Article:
After recently having a friend’s car broken into, I decided it was time to research how I could go about setting up a car alarm. I found out some interesting information and thought I’d share it with you. First, a vehicle alarm is a device that can be installed in a car, to protect it from being stolen or from someone stealing my stuff that I have in it. Vehicle alarms work by emitting a loud sound, the part I like the best, which is triggered by sensors, switches, and other devices which can pick up changes in a vehicle.
Alarms for vehicles, are also usually connected to the lighting system, and allows the lights to flash when the alarm is set off. These indicators which are triggered by the alarm are supposed to get the attention of people who are in the general area of the vehicle and scare off the thief, being that lots of people will be looking out their windows to see what is going on. Another feature available is a kill switch, another item I like, which will disengage the starter from being able to be operate it so the car cannot be hot-wired. At this point if it was up to me, I would love to electrocute the person trying, but I haven’t found that kit yet.
The main component of a vehicle alarm kit is a device which gathers all the information from the sensors and switches, kind of like a computer, to determine whether to set off the alarm. A vehicles alarm system is also usually kept on a backup battery to prevent it from being disabled if the main battery is disconnected, which sounds a little complex to do, but well worth the effort. The main component of the alarm system and the back-up battery are normally hidden to prevent them from being tampered with or disabled. The alarm on a vehicle can be turned on or off using a button which is usually located on a key fob.
To understand alarm basics, I found that the simplest trigger that can be found on a vehicle alarm system is the door alarm, which uses a single switch to trigger the alarm. This single switch is triggered to set off the alarm, and make plenty of noise, when the door is opened while the alarm system is set. When an alarm is set, a complete unbroken circuit is created inside the vehicle. If you hooked up your hood, trunk, or door, and someone tries to open it while the alarm is set, the switch will break the circuit and will set off the alarm. This method of protection is highly effective but offers limited protection. Having an alarm that is only set off when a door is opened won’t stop a thief from breaking a window to get in.
To stop that from happening, you need to detect when a window is being broken into. This requires using a vehicle alarm feature with window and pressure sensors. This device is a microphone that can hear when glass is being smashed. Since broken glass has its own sound frequency, the alarm won’t be set off by other noises around the car which may resemble glass breaking. Pressure sensors are also used in vehicle which can tell when a window has been broken or when a door is opened while the alarm is engaged. Even if pressure inside the vehicle is the same as pressure outside, a sensor can pick up the added pressure of opening a door or wind blowing in from an open window. Window and pressure sensors are among the best ways to detect when a window in a vehicle has been broken or tampered with.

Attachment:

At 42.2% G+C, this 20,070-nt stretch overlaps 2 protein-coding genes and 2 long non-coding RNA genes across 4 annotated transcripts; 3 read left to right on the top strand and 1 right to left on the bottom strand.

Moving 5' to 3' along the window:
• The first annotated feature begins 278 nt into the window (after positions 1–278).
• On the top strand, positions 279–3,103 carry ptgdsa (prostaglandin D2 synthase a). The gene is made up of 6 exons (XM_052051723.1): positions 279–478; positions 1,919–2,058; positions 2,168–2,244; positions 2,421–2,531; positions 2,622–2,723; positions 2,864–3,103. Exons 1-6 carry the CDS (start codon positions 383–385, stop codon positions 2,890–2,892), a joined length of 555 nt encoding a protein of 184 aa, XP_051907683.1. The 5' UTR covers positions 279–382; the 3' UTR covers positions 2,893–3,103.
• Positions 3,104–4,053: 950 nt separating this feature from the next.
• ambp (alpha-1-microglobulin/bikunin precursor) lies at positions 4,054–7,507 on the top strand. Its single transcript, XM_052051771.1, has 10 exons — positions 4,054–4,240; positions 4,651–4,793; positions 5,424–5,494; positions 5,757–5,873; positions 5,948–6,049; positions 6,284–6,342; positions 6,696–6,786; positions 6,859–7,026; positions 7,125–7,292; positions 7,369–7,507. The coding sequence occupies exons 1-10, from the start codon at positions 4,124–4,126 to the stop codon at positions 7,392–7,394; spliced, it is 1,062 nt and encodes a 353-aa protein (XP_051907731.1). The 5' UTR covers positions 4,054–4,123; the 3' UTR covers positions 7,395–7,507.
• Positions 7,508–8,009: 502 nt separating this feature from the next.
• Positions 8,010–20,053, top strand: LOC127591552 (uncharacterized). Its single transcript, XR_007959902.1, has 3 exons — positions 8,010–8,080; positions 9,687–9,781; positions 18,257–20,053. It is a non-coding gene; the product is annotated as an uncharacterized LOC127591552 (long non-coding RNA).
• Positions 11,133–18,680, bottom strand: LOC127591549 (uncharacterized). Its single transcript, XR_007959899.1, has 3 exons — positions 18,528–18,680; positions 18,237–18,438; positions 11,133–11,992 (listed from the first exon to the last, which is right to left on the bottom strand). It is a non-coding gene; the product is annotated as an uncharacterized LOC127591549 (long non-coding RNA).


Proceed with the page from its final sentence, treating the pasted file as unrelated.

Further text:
Now, for a more advanced vehicle alarm system, you may need something like a shock sensor alarm. This type of alarm will go off if the vehicle is moved, jolted, or gets hit, while the alarm is set and the vehicle is stationary. The shock sensor works by using a simple metal rod which has two flexible metal contacts positioned just above one another that need to stay in alignment. When the vehicle experiences a jolt with the alarm set, the metal contact may flex enough which can cause the rod and the contact to touch each other which will complete the circuit and set off the alarm. While it’s nice that this really makes it hard for someone to move the vehicle, all too often alarms go off because things like high winds, earthquakes, or anything else which may vibrate the vehicle. Even having a truck pass too closely by does it, causing the vehicle to have motion and sets off a false alarm, which I’m sure your neighbors won’t like.
Unfortunately I’ve been woken up too many times at night only to see nothing going on, but annoyed by someone’s car alarm that’s going off. I just wish that people who have issues like that would lower the sensitivity a little so it’s not so easily set off.
Now for the worst case, which really bugs me, sometimes thieves won’t even bother trying to steal the car; they just want to take pieces of it, which just amazes me how someone can do this, since it’s not that quick to do. I’ve heard friends who have had come outside in the morning to find their car on the ground missing all their wheels and tires. Amazing!
Lastly, there are the ones who simple hook your car up to them using a tow truck and simple drag it away. The most effective way to combat this is to have motion and tilt sensors in a vehicle. These sensors typically use cylinders which are filled with mercury. When the vehicle is moved, tilted, or pulled while the alarm is set, the mercury will all rush to one end of the cylinder which will set off the alarm. Alarms which use this method typically use multiple cylinders which are positioned at different angles to prevent false alarms.
I hope all this information helps. It’s a real battle to just protect your own property these days!